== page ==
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Judaism

New Year, New Blog Editor!

Why is it important to amplify the voices of Jewish women? Because in a society that has historically refused women the right to speak and deemed our stories unimportant, it is a radical act to communicate our experiences.

The Origin Story of "Gateway to the Moon" by Mary Morris

In an exclusive piece for JWA, Mary Morris details her inspiration for her newest novel, Gateway to the Moon.

Alicia Jo Rabins On Her New Poetry Collection, "Fruit Geode"

Alicia Jo Rabins’s second poetry collection, Fruit Geode, is a searingly personal account of making the transition to motherhood as a Jewish woman in the early years of the millenium. Exclusively for JWA, Rabins reflects on her inspiration and creative process for two selected poems.

An Interview With Joyce Antler About "Jewish Radical Feminism"

JWA sat down with Joyce Antler, renowned social and cultural historian, to discuss her most recent book, Jewish Radical Feminism: Voices from the Women’s Liberation Movement.

Are you a Good Jew or a Bad Jew?

This anxiety of “am I Jewish enough” is part of a larger historical problem, one of power dynamics and exclusionary politics. ... The “right” or “wrong” way to be Jewish has long been a narrative controlled by those in power.

Debbie Coltin: Now on Your Radar

When you google Debbie Coltin, not much comes up. If you ask her why, she’ll say it’s because she’s a private person; she’d much rather fly under the radar. But as a writer, a Jew, and a young woman, I feel that Debbie’s contributions to Massachusetts’s North Shore Jewish community are too valuable to simply “fly under the radar.” Luckily, since Debbie has given me permission to share her story, they no longer have to!

Call Me By Your Name: A Novel Representation of Judaism

There’s something spiritual hidden in the text of André Aciman’s 2007 novel, Call Me By Your Name, and in the experience of reading it for the first time.

One Chosen People, Many Chosen Ways

As a young Jewish woman in contemporary society, I tend to use the word "pluralism" a lot, in a fairly abstract way. I sometimes struggle to explain this concept despite it meaning so much to me, but I have found no example better than Chaim Potok's iconic young adult novel, The Chosen. When I first read The Chosen in tenth grade, it brought on a series of mixed emotions. I was beginning the journey toward understanding my religious and secular identities, and simultaneously saw so much and so little of myself in the protagonists, Reuven and Danny.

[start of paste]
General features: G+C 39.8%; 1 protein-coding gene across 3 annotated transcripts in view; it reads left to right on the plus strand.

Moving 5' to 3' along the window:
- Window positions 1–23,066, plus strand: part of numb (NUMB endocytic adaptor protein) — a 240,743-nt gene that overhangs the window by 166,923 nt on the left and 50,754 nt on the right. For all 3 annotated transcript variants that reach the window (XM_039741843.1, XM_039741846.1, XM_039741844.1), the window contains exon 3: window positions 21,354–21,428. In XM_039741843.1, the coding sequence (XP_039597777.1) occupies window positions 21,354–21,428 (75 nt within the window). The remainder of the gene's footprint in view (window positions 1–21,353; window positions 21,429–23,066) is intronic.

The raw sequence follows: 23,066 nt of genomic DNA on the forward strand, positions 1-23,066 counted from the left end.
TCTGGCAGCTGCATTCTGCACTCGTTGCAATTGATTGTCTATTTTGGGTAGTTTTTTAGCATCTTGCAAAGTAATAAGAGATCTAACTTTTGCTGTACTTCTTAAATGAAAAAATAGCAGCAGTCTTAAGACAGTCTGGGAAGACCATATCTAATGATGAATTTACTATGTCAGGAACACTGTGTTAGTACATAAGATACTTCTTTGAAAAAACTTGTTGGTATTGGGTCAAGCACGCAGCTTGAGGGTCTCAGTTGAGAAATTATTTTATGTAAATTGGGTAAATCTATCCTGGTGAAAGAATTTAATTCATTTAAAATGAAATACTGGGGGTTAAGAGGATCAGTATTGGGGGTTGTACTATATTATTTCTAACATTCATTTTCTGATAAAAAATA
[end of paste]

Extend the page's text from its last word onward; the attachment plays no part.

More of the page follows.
Kitchen Culture and Me

I have this memory where I'm five and it's Thanksgiving, or I'm 12 and it's Chanukah, or I'm 15 and in AP World History. They're all the same memory, and there are more. Almost every year of my public-school education, there has been some kind of school celebration of cultural and ethnic diversity. The common factor in these celebrations is food, because what better way to bring a diverse (and generally uninterested) group of students together?

Not So Jewish American Mothers

Loud. Abrasive. Bossy. Great cook. These attributes all contribute to the popular caricature of the “Jewish American Mother.” I know plenty of women who fit this description. I’ve taught their kids on Sunday mornings. I love some of them. I can’t stand some of them. My mother is Jewish, and American, and pretty bossy when she needs to be; but she’s never conformed to this stereotype.

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How to cite this page

Jewish Women's Archive. "Judaism." (Viewed on October 22, 2018) <https://jwa.org/topics/judaism>.

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